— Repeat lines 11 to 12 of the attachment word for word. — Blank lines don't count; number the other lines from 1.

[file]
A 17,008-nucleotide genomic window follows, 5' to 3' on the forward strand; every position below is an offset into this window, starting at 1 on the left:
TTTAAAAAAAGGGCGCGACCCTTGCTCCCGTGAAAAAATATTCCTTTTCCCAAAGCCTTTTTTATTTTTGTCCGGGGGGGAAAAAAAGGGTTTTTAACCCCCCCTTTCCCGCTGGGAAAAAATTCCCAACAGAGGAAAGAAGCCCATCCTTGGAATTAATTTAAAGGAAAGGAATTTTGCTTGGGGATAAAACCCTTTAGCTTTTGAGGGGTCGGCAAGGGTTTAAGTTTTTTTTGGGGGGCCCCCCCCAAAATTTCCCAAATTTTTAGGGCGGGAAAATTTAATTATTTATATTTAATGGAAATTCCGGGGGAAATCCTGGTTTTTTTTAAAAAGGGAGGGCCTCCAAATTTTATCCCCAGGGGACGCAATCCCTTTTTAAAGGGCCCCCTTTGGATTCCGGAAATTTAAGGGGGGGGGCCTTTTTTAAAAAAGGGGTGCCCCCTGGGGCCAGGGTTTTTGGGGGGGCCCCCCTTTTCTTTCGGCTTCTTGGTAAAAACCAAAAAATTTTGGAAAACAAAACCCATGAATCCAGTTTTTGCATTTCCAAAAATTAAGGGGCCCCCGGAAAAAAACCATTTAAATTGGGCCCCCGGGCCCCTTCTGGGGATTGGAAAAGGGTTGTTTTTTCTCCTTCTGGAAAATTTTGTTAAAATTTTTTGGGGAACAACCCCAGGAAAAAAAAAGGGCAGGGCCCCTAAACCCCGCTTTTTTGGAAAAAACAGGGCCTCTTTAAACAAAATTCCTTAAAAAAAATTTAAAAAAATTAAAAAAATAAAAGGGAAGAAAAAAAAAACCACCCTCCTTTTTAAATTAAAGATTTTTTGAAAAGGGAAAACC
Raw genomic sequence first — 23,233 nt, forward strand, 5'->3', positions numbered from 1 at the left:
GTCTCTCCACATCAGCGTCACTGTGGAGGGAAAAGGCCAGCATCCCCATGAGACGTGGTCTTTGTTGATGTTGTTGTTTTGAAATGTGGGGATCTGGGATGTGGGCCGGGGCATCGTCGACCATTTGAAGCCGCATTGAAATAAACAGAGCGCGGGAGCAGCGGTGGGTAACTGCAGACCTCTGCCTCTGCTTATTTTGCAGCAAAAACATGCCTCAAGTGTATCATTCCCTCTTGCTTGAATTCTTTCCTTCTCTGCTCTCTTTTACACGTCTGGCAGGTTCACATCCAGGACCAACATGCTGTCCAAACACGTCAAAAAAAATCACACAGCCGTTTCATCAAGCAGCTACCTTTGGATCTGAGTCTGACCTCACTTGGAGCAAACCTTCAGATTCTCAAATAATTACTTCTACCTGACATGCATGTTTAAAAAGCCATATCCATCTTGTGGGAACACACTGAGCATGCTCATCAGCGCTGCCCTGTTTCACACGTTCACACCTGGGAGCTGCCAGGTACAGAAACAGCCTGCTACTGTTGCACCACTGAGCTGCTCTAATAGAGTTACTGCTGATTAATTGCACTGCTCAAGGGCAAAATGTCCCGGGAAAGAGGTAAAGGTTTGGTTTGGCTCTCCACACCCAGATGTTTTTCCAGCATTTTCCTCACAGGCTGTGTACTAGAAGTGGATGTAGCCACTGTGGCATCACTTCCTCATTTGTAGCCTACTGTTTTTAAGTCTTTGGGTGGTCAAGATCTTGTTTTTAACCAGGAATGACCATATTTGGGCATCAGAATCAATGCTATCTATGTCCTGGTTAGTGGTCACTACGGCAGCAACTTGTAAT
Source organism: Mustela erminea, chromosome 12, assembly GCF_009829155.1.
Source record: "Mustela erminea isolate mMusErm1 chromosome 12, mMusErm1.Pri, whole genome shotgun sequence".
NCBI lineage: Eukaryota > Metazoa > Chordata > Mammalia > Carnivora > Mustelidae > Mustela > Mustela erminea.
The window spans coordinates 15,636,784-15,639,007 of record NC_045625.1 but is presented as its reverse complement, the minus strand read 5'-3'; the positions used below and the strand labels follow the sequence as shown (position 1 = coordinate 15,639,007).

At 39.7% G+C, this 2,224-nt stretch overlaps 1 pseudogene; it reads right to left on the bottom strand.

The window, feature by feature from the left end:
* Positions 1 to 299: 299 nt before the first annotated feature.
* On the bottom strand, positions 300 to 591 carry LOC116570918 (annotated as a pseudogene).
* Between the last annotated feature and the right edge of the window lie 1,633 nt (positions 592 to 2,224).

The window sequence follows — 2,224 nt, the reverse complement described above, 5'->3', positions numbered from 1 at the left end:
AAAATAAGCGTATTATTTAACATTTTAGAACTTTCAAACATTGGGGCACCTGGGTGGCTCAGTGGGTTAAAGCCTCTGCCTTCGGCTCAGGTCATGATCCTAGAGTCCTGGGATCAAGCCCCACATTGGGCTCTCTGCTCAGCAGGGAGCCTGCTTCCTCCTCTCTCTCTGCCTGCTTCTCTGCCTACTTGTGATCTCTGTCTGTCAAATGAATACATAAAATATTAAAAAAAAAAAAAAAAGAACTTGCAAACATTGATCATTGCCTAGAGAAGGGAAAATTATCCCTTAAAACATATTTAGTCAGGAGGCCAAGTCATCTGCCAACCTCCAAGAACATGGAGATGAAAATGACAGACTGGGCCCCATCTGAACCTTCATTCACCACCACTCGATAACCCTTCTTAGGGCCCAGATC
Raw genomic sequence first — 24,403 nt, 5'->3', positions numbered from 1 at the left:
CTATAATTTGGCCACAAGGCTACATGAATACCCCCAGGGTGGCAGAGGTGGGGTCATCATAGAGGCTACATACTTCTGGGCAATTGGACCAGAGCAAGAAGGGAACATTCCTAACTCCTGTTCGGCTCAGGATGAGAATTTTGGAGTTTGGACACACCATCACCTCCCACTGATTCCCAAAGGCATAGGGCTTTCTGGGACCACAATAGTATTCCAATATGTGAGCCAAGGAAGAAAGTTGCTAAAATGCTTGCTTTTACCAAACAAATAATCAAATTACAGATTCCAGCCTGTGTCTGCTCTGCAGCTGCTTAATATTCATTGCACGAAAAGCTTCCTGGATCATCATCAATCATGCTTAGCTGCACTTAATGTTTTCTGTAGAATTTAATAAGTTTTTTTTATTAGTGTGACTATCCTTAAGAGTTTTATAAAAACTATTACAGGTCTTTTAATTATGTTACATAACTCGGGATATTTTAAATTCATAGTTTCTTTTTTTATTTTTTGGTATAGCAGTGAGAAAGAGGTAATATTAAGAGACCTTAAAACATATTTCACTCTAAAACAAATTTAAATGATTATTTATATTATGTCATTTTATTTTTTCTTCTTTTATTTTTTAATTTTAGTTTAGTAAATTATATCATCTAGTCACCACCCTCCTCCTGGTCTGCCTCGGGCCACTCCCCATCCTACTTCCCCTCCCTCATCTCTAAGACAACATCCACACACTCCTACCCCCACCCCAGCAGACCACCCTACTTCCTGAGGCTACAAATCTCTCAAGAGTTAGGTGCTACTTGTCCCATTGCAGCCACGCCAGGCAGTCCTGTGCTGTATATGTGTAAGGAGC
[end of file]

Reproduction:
* Positions 1 to 299: 299 nt before the first annotated feature.
* On the bottom strand, positions 300 to 591 carry LOC116570918 (annotated as a pseudogene).